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This holiday season, the shelves will be chock-full of Elvis Christmas tree ornaments at Macy's (M) stores across the Memphis area, where local shoppers just can't get enough of the King. In Minneapolis, however, an electric krumkake baker—used to make those tasty cookies prized by locals of Scandinavian descent—is expected to be a hot seller. And in the chain's Brooklyn (N.Y.) stores, the Imusa cookware popular in many Hispanic kitchens will be displayed prominently. It's all part of Macy's strategy to tailor store merchandise to individual markets, making the giant retailer appear smaller and in touch with local shoppers.
For the holidays, the nation's second-largest department-store chain is introducing 2,200 local-themed tree ornaments as part of its "My Macy's" program, an initiative begun in 2008 to better customize merchandise year-round. Some 1,600 district managers, who oversee goods categories in no more than 12 stores each, select the items.
Going local could pay off big. "My Macy's" may add as much as 3 percentage points to the chain's holiday sales at stores open at least a year. Sales will probably increase as much as 5 percent in 2010 after three years of declines, figures Citigroup (C) analyst Deborah Weinswig. And focusing on merchandise tied to, say, the Chicago Blackhawks hockey team in Illinois stores spurs other purchases by making Macy's more relevant to area customers, says Chief Executive Terry J. Lundgren. "We had to do something different," says Lundgren, 58. "I wanted to maximize the business on a local level. But how do you do that today with 810 Macy's stores?"
Lundgren hatched the "My Macy's" idea when consumer spending began to slow three years ago. Since then the company has directed tens of thousands of specially chosen items to local markets, says Jim Sluzewski, a Macy's spokesman. The department store's managers, for instance, identified strong demand for size 11 women's shoes in Chicago, formal wear for boys in Salt Lake City, locally made Sanders chocolate candies in Michigan, and coffee percolators on Long Island (where the retailer sells more of the 1960s must-haves than anywhere else in the country). Carolina Sekkel, an Arlington (Va.)-based district planner for 12 stores, says the process identified demand for separately sold pieces of women's suits in Washington, D.C. Increasing the selection of separates, which allow female shoppers to mix and match clothing sizes and buy off the rack without having to do alterations, has helped generate "double-digit" sales gains in percentage terms, Sekkel says.
Wendy Liebmann, CEO of WSL Strategic Retail, says that kind of strategy can generate sales throughout a store by developing customer loyalty and boosting frequency of visits. It also helps raise profits by reducing irrelevant and excess inventory that then has to be discounted, allowing "My Macy's" to "punch above its weight," she says.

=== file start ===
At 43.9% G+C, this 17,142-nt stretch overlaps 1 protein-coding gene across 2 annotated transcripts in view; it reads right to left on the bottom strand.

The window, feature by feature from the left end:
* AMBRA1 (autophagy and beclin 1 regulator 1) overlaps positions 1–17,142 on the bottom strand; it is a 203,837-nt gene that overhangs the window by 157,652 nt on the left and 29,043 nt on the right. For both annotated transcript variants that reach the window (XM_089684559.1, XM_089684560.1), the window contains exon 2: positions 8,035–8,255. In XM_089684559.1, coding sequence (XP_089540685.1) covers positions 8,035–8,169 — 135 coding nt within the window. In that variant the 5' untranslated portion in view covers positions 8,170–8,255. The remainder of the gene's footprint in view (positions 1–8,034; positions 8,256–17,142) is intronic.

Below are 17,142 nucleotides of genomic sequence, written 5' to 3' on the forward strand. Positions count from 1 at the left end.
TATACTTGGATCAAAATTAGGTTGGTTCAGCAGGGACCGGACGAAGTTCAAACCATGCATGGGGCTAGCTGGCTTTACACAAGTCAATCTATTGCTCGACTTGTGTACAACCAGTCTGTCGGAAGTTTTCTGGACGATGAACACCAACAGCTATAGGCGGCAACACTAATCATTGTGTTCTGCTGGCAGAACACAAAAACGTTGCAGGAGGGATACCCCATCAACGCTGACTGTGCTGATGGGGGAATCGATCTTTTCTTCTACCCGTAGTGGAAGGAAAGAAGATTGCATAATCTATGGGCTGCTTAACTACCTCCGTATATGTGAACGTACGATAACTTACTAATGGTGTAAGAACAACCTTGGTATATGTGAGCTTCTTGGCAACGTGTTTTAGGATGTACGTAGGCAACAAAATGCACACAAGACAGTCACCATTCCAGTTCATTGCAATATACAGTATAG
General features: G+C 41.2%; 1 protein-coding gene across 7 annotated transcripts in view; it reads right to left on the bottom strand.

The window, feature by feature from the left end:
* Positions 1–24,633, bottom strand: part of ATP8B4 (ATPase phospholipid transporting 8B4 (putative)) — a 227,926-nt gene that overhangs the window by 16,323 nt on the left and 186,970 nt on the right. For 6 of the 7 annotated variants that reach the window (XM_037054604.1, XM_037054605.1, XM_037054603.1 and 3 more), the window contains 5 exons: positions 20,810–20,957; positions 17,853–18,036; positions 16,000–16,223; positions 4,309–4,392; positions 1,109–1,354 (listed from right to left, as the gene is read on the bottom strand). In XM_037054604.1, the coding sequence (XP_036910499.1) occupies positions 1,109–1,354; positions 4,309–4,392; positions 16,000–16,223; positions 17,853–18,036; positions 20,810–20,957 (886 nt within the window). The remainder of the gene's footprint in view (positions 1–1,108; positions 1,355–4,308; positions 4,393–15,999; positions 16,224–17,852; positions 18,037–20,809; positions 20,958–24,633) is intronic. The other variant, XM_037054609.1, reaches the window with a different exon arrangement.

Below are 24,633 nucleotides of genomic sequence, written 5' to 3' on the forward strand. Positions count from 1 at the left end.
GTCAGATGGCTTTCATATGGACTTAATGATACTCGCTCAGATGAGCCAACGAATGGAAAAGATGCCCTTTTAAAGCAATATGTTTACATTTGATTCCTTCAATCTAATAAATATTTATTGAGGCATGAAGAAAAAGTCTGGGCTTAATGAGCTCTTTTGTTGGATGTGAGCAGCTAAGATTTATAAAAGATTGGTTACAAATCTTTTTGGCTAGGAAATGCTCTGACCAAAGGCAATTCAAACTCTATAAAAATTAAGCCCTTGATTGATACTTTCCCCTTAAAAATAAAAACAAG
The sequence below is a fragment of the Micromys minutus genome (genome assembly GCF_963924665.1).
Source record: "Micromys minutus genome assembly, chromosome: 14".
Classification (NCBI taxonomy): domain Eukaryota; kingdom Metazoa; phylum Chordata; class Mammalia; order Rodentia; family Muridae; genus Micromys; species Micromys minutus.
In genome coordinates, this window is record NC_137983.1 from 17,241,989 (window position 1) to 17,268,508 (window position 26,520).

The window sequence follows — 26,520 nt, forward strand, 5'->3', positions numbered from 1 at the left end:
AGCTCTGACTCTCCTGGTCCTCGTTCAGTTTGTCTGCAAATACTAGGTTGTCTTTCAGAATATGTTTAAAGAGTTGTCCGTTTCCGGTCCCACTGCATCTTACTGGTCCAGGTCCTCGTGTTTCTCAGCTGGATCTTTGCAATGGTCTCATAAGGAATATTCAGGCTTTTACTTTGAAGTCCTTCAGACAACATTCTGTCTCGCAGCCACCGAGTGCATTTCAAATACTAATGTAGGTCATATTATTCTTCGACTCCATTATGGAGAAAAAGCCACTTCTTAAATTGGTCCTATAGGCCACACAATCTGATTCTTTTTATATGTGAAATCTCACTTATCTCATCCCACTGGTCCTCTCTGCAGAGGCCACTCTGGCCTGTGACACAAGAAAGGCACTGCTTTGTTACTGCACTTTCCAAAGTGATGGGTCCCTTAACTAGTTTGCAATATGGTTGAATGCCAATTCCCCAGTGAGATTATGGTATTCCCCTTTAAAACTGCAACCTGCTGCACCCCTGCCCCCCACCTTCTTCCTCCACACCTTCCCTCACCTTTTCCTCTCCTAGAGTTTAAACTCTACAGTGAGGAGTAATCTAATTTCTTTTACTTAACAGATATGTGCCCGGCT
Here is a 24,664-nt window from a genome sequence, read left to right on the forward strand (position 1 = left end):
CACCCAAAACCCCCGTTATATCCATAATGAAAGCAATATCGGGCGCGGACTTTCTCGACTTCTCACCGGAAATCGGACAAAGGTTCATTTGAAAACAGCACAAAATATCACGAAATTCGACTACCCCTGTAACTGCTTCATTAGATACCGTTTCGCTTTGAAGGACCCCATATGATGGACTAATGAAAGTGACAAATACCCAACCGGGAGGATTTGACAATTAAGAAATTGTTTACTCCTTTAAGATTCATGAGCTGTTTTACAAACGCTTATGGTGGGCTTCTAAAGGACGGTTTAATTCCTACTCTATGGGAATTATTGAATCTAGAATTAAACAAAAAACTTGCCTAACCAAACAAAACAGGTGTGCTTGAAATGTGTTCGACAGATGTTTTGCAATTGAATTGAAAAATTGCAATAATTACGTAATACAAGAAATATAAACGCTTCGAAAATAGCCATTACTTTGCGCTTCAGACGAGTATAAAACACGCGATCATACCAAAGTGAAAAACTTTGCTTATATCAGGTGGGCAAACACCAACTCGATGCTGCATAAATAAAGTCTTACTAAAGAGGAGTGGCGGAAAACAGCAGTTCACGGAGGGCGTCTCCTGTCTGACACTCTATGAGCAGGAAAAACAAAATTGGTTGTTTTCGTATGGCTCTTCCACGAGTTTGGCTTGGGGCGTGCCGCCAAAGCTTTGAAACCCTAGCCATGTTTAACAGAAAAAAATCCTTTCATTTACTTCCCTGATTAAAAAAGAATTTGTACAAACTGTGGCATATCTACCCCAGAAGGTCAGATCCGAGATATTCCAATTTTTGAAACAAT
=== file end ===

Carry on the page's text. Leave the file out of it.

In creating the "My Macy's" plan, Lundgren drew on his experience as a china buyer for the former Bullock's chain in the 1970s. He says he was so close to the 18 Southern California stores he supplied that he would transport sets of Lenox plates in his car trunk to stores that ran low. He was named CEO of Macy's predecessor, Federated Department Stores, in 2003. Two years later he spearheaded the $17 billion acquisition of May Department Stores, which doubled the size of the company.
After renaming the combination Macy's, Lundgren consolidated seven regional buying offices into one national center in 2008 and 2009. Abandoning his one-size-fits-all merchandising policy for his new megaretailer, Lundgren divided up the company's store locations into 69 local districts. Today, district managers oversee merchandise in almost half as many stores as they used to, giving them more time to interact with shoppers in each and to better gauge local tastes, he says.
Salesclerks record local requests from shoppers in log books to pass on to the district managers, who then electronically make about 1,000 requests to the main office each week for a customized mix of merchandise for their stores. Headquarters approves about 90 percent of the pitches, usually within seven days, Sluzewski says. Initially, top-level buyers resisted what district managers wanted to buy, Lundgren says. He also faced skepticism that a single buying office could supply everyone's needs. "This was a major cultural shift for the company," Lundgren says. "The hardest part was that not everyone could come along." (Implementing the divisional consolidation last year led to about 1,900 job cuts.)
Those still around have embraced their buying power. In Orlando, shoppers are now offered more twin bedding at stores near condominium rentals, and during peak vacation months, Latin American tourists can find the Nespresso coffee machines they covet, says Meredith Mescher, a home goods district merchant. "You can make a decision in a snap," she says. "It tells our sales associates, there is someone here to help them drive sales and, at the end of the day, this is what it is about."
The bottom line: Department store giant Macy's looks to raise profits by allowing local managers to customize the merchandise mix in their stores.